San Diego pension fund has $2.1 billion deficit, city happily pays out $5.2 million in retiree “bonuses”

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San Diego paying retiree pension bonuses, as city slips into financial meltdown

While the City of San Diego is scrambling to figure out how to manage its massive $2.1 unfunded pension liability, including a possible bankruptcy filing called for by some critics, bonus checks were just mailed to 6,630 retirees, thanks to a known flaw that’s been in the retirement system for over 30 years.

The bonus checks, on average of about $784 each, are part of calculation that provides for a so-called 13th check to be paid out, whenever the current year’s investment returns in the pension fund exceed 7.75 percent. Read more

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Six retired San Diego educators out-earn U.S Secretary of Education

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San Diego’s pension problems are nothing new, and lawmakers continue to search for answers on how it got into its mess and how to get out of it. The state’s pension system for retired educators has its own version of the problem, with an estimated $40.5 billion budget deficit over the next 34 years.

The San Diego Union-Tribune took a survey of pension payments made by the California State Teachers’ Retirement System to some of the local top administrators, looking for insight into how the fund pays its retirees, and found examples of outsized pensions paid to recent retirees.

Despite the fund’s financial woes, the amount paid to some of the retirees seem excessively generous.

The survey looked at educators’ pensions from the county’s 42 school districts, five community colleges and other educational institutions. Surprisingly, six of the county’s retired executives are collecting more that U.S Education Secretary Anne Duncan’s 2009 base salary of $197,000.

The county’s six highest paid educators are:

  1. Rudy Castruita, retired in 2006 as superintendent to the San Diego County Office of Education, receives $281,034 or 107 percent of his salary.
  2. Kenneth Noonan, retired in 2007 as superintendent of the Oceanside Unified School District, receives $249,011 or 92 percent of his salary.
  3. Larry Maw, retired in 2005 as superintendent of the San Marcos Unified School District, receives $229,326 or 98 percent of his salary.
  4. Ralph Cowles, retired as superintendent of Vista Unified School District in 2006, receives $223,632 or 97 percent of his salary.
  5. Sherrill Amador, retired in 2004 as president of Palomar Community College, receives $218,511 or 113 percent of her salary.
  6. Warren Hogarth, retired in 2003 as superintendent of the La Mesa-Spring Valley School District, receives $216,348 or 105 percent of his salary.

Included among the most highly-paid San Diego county retirees are 254 teachers and administrators who are paid over $100,000 per year, in addition to health care benefits.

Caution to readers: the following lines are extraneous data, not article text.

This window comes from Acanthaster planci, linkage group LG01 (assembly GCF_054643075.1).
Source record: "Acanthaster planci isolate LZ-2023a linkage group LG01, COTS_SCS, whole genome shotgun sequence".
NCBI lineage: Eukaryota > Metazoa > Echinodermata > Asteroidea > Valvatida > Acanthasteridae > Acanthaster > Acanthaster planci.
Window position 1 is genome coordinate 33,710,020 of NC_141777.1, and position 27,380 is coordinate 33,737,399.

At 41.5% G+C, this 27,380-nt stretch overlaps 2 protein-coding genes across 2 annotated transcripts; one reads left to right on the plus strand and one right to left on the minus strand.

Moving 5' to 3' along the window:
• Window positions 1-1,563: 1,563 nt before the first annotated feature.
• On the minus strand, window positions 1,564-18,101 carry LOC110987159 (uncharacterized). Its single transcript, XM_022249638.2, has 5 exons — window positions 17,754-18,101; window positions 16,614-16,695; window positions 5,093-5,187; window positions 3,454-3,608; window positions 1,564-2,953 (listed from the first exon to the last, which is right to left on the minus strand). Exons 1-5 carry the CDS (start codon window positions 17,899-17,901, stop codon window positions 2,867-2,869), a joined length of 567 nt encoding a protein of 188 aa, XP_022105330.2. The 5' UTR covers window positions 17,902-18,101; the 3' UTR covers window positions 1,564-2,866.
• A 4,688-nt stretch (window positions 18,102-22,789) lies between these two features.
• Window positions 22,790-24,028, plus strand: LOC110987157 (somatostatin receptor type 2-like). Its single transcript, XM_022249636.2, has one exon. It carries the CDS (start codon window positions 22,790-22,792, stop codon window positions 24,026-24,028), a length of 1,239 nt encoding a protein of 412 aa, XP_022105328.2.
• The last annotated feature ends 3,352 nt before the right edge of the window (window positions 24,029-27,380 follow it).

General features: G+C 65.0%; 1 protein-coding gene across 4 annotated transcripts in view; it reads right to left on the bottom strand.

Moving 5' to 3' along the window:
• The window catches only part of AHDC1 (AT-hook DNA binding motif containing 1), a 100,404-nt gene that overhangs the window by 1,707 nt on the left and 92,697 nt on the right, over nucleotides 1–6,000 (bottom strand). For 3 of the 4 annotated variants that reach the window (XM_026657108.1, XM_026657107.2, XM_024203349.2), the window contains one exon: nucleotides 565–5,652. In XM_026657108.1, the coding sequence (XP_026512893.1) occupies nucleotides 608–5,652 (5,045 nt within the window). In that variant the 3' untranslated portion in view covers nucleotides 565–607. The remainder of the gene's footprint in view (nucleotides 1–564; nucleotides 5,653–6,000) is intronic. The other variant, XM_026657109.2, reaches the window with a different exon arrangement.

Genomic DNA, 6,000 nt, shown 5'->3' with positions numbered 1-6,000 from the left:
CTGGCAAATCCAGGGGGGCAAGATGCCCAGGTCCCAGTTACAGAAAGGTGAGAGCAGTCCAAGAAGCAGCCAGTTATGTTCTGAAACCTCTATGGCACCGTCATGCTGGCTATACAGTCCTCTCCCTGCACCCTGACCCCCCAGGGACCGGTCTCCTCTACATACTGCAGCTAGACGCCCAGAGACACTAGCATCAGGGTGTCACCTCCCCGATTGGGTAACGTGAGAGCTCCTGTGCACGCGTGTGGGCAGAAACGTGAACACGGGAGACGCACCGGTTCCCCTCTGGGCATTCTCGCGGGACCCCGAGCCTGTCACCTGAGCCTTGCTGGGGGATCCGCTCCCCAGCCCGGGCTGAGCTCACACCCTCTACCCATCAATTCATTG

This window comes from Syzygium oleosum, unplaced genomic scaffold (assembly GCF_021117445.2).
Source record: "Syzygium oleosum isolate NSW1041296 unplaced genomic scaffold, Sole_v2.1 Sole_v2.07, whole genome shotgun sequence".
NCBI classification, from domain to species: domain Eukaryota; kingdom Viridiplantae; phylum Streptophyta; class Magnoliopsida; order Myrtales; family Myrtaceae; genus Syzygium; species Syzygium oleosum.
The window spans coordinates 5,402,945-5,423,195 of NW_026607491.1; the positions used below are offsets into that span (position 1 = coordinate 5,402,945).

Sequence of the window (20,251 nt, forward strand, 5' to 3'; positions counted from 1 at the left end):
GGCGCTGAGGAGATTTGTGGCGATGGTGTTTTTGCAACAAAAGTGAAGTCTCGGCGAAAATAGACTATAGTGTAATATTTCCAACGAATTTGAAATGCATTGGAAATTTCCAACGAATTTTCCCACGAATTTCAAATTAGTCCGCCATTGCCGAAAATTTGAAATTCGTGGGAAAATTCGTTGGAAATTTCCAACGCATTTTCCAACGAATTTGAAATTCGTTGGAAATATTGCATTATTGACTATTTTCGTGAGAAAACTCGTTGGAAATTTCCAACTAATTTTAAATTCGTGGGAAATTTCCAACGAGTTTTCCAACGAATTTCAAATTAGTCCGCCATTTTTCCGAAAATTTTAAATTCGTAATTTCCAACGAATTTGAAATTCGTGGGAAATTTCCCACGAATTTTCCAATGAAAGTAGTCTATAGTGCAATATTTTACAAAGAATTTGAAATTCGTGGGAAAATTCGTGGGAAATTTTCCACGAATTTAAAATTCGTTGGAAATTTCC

The survey also found that the average retired teacher collects $40,633 per year, amounting to 58 percent of their final salary. That is more than the average San Diego city worker who receives $37,442 but far less than the $67,428 paid to firefighters or $62,098 for police officers.

Educators generally pay 8 percent of their salaries towards retirement, and taxpayers contribute another 8.25 percent from local districts and another 2 percent from the state.

Using the most highly paid retirees as an example, over the course of a thirty-year career, assuming an average salary of $100,000, the most that would have collectively been paid in is roughly at 18 per cent per year is $540,000. Yet based on a 25-year retirement payout for retirees and widows, the total pension benefits could likely exceed $5 million. Predictably, the math doesn’t add up.

It’s a good formula for keeping retirees happy, but with cutbacks and layoffs for currently employed teachers, an overhaul of the existing system is long overdue.

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San Diego officials make a mess of city streets

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A just-released report by City Auditor Eduardo Luna takes aim at the poor state of affairs with the city’s street repairs and maintenance efforts. Even after spending $133 million over the last seven years, the city has a work backlog of $377 million, and roughly 17 percent of city streets are rated as being in poor condition.

The report accuses city departments of poor planning and wasting taxpayer dollars by not coordinating repair work, saying that 18 percent of resurfacing work was done on streets that had the same work done within the previous two years. City departments and private companies, including San Diego Gas and Electric, routinely tear up freshly-paved streets necessitating new resurfacing, and preventing monies from being used elsewhere with more pressing needs.